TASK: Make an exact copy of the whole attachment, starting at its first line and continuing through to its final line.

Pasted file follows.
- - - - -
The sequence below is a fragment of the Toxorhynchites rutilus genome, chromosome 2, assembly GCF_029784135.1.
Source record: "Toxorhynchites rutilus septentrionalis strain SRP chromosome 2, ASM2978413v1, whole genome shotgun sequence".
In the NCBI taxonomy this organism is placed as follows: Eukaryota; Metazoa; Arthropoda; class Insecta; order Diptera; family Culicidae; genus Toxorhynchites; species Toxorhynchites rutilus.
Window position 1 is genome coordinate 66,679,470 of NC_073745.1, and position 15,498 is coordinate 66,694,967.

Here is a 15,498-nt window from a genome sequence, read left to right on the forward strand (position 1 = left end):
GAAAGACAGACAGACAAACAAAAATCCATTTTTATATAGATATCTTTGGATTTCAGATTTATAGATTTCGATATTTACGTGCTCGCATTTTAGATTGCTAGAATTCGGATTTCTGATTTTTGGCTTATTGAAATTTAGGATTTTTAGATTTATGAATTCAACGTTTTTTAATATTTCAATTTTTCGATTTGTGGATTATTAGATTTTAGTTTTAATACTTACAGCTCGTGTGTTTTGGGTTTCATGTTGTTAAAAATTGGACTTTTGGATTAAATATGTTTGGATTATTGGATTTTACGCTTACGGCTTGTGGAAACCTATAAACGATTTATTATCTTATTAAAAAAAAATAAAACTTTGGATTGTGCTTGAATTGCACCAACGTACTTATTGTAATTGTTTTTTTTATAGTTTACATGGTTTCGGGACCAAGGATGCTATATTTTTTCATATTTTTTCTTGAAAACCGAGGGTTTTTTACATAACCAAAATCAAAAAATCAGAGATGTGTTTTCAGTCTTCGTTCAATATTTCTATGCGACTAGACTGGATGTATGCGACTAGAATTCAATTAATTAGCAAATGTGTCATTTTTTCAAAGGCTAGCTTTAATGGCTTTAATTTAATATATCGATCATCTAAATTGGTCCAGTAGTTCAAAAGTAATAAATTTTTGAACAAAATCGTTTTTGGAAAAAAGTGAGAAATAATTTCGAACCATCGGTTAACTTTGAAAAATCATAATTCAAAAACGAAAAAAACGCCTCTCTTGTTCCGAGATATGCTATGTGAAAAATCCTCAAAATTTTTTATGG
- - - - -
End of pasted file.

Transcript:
The sequence below is a fragment of the Toxorhynchites rutilus genome, chromosome 2, assembly GCF_029784135.1.
Source record: "Toxorhynchites rutilus septentrionalis strain SRP chromosome 2, ASM2978413v1, whole genome shotgun sequence".
In the NCBI taxonomy this organism is placed as follows: Eukaryota; Metazoa; Arthropoda; class Insecta; order Diptera; family Culicidae; genus Toxorhynchites; species Toxorhynchites rutilus.
Window position 1 is genome coordinate 66,679,470 of NC_073745.1, and position 15,498 is coordinate 66,694,967.

Here is a 15,498-nt window from a genome sequence, read left to right on the forward strand (position 1 = left end):
GAAAGACAGACAGACAAACAAAAATCCATTTTTATATAGATATCTTTGGATTTCAGATTTATAGATTTCGATATTTACGTGCTCGCATTTTAGATTGCTAGAATTCGGATTTCTGATTTTTGGCTTATTGAAATTTAGGATTTTTAGATTTATGAATTCAACGTTTTTTAATATTTCAATTTTTCGATTTGTGGATTATTAGATTTTAGTTTTAATACTTACAGCTCGTGTGTTTTGGGTTTCATGTTGTTAAAAATTGGACTTTTGGATTAAATATGTTTGGATTATTGGATTTTACGCTTACGGCTTGTGGAAACCTATAAACGATTTATTATCTTATTAAAAAAAAATAAAACTTTGGATTGTGCTTGAATTGCACCAACGTACTTATTGTAATTGTTTTTTTTATAGTTTACATGGTTTCGGGACCAAGGATGCTATATTTTTTCATATTTTTTCTTGAAAACCGAGGGTTTTTTACATAACCAAAATCAAAAAATCAGAGATGTGTTTTCAGTCTTCGTTCAATATTTCTATGCGACTAGACTGGATGTATGCGACTAGAATTCAATTAATTAGCAAATGTGTCATTTTTTCAAAGGCTAGCTTTAATGGCTTTAATTTAATATATCGATCATCTAAATTGGTCCAGTAGTTCAAAAGTAATAAATTTTTGAACAAAATCGTTTTTGGAAAAAAGTGAGAAATAATTTCGAACCATCGGTTAACTTTGAAAAATCATAATTCAAAAACGAAAAAAACGCCTCTCTTGTTCCGAGATATGCTATGTGAAAAATCCTCAAAATTTTTTATGG